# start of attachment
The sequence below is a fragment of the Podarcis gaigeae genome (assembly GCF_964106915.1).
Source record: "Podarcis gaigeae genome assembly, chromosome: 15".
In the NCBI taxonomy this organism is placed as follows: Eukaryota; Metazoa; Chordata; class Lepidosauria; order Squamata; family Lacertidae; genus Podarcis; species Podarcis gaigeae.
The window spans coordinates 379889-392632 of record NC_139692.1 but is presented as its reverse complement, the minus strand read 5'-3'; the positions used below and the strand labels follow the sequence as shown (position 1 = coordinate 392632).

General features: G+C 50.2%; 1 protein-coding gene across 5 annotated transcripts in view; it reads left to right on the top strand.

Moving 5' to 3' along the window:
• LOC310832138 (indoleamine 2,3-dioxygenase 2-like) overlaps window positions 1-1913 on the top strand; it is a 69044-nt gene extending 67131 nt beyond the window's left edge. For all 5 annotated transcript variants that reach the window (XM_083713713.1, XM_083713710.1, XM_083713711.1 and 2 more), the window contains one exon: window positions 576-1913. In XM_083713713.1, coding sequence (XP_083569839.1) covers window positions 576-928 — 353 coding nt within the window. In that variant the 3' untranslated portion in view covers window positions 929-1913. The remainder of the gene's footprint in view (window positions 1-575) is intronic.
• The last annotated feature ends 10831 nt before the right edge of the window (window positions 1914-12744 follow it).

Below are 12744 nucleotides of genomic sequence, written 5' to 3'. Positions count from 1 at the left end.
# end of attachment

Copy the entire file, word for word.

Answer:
The sequence below is a fragment of the Podarcis gaigeae genome (assembly GCF_964106915.1).
Source record: "Podarcis gaigeae genome assembly, chromosome: 15".
In the NCBI taxonomy this organism is placed as follows: Eukaryota; Metazoa; Chordata; class Lepidosauria; order Squamata; family Lacertidae; genus Podarcis; species Podarcis gaigeae.
The window spans coordinates 379889-392632 of record NC_139692.1 but is presented as its reverse complement, the minus strand read 5'-3'; the positions used below and the strand labels follow the sequence as shown (position 1 = coordinate 392632).

General features: G+C 50.2%; 1 protein-coding gene across 5 annotated transcripts in view; it reads left to right on the top strand.

Moving 5' to 3' along the window:
• LOC310832138 (indoleamine 2,3-dioxygenase 2-like) overlaps window positions 1-1913 on the top strand; it is a 69044-nt gene extending 67131 nt beyond the window's left edge. For all 5 annotated transcript variants that reach the window (XM_083713713.1, XM_083713710.1, XM_083713711.1 and 2 more), the window contains one exon: window positions 576-1913. In XM_083713713.1, coding sequence (XP_083569839.1) covers window positions 576-928 — 353 coding nt within the window. In that variant the 3' untranslated portion in view covers window positions 929-1913. The remainder of the gene's footprint in view (window positions 1-575) is intronic.
• The last annotated feature ends 10831 nt before the right edge of the window (window positions 1914-12744 follow it).

Below are 12744 nucleotides of genomic sequence, written 5' to 3'. Positions count from 1 at the left end.